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【中字】Toyota Voxy, Nissan e-Power Serena, Honda Stepwgn 尾箱實測 |拍車男
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Drifting is certainly enjoyable, but it should only be done in controlled areas; public roads are not the place to do it as many things can go wrong. Case at hand, this Nissan driver.

We recently found this video on Reddit and while it’s unclear exactly where it was filmed, it shows just how quickly things can get messy should you make a mistake while trying to drift.

Watch Also: The Stig Should Be The Ideal Driver To Take The 2020 Toyota Supra For A Drift

As the driver of the Nissan, which appears to be 240SX from the late 1990s, approaches a right-hand bend, they head to the left and kick the tail out. However, moments later, they run out of space and the car hits the grass on the side of the road.

Despite the left wheels being the grass and one of the front wheels lifting off the ground, the driver continues to hold the drift, rather than letting off the throttle and trying to recover the car. Before long, they lose control and slide down a small embankment into a row of trees.

The video cuts off just as the 240SX approaches the trees. Regardless of whether or not the car needed some costly repairs after the incident, the driver, who we hope escaped with no injuries, has no doubt learned a lesson to not go drifting on public roads.

He tried his hardest to save that from r/IdiotsInCars


Bronco fans will have to wait a little longer to get behind the wheel of the highly-anticipated SUV, but it appears Ford isn’t done whipping up accessories for the model.

As you can see in this picture taken by a member of the Bronco6G forums, a prototype was spotted wearing a fastback-style soft top.

Little is known about the roof at this point, but what you see is presumably what you get. In this case, it’s a slightly sportier soft top with angular quarter windows and a rakish rear screen.

Also Read: Ford Bronco Returns To Blow The Jeep Wrangler’s Doors Off

The roof likely draws inspiration from the aftermarket soft tops offered for the Jeep Wrangler and it does look a little nicer than the standard roof.

While there’s always the possibility this an aftermarket roof, Ford has already confirmed there will be more than 200 officially licensed accessories for the Bronco at launch. The company hasn’t revealed all of them yet, but the configurator lists Bimini roofs, tubular doors, auxiliary lights and a Warn winch – among other things. Ford has also noted these accessories can be rolled into vehicle financing agreements and installed by dealers.

Of course, we’ll likely have to wait a little longer to learn more about the roof as the Bronco’s launch was pushed back to the summer following coronavirus-related issues with suppliers. That’s unfortunate, but Ford is compensating customers and they could very well use that compensation to buy accessories for their Bronco.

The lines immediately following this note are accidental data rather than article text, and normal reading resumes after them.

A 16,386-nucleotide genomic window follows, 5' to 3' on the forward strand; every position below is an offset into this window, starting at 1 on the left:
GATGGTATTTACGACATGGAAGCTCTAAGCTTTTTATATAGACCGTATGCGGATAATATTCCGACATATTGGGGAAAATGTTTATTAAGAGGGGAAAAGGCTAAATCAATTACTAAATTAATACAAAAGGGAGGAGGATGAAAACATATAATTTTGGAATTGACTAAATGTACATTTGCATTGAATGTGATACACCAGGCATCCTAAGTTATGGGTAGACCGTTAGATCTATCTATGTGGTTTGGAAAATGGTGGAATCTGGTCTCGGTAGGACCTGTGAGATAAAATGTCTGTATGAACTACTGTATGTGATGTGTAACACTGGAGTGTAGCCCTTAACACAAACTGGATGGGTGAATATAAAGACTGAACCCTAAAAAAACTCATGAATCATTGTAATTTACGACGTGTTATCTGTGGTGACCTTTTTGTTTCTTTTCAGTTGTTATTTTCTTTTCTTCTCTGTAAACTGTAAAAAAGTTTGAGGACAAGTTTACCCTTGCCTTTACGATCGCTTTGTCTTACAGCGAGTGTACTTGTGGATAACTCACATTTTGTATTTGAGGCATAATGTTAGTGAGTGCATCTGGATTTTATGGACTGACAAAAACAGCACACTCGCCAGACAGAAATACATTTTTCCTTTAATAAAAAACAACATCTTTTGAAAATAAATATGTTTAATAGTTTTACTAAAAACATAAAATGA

Picture credit: Bronco6G, H/T to Auto Evolution

Lamborghini’s Polo Storico division, which is charged with restoring some of the automaker’s finest cars ever, isn’t interested in perfection.

Since being established, Polo Storico has restored 98 classic Lamborghinis. Most take roughly 18 months and cost upwards of $450,000 to complete. Despite the time and money needed to restore a car through the program, Polo Storico boss Paolo Gabrielli cares more about mimicking how the car originally left the factory rather than making it perfect by modern-day standards.

“[The car] must be slightly imperfect, like it was,” he told CAN Luxury in a recent interview. “My task to you as a customer is to bring back the car as it was produced. If there are little defects that were present at the time, it’s fine with me.”

Read Also: Lamborghini Restored A Breathtaking Miura SVJ, One Of Only Four Ever Made

“To make a 100-percent perfect car, it’s easy, but if you want a perfect car, it’s not authentic. If your restored car has perfect, perfect paint, you are making a fake. It’s about the little details that are not perfect. At the time, they were not so precise on some details, because it just didn’t work like that,” he added.

Lamborghini’s restoration division is so committed to this philosophy that when reprinting original owners’ manuals, it doesn’t fix any of the spelling and grammatical errors of the originals.

According to Gabrielli, the fact that Lamborghini models of yesteryear were almost entirely constructed by hand means no two are identical. For example, bodies were shaped entirely by hand and hammered over a wooden mold, which would lead to imperfections.

Sourcing certain parts is also a big challenge, especially since many original suppliers have gone out of business. As such, Polo Storico will look to source unmolested vehicles and then reverse-engineer any part they may need. The division will even look up a vehicle’s production sheet to work out what car had what imperfections when it left the factory.

“To make a perfect car, it’s easy,” Gabrielli adds. “There’s no human touch, nothing. To recreate those hand-made surfaces, it’s much more difficult. And that’s the difference we make.”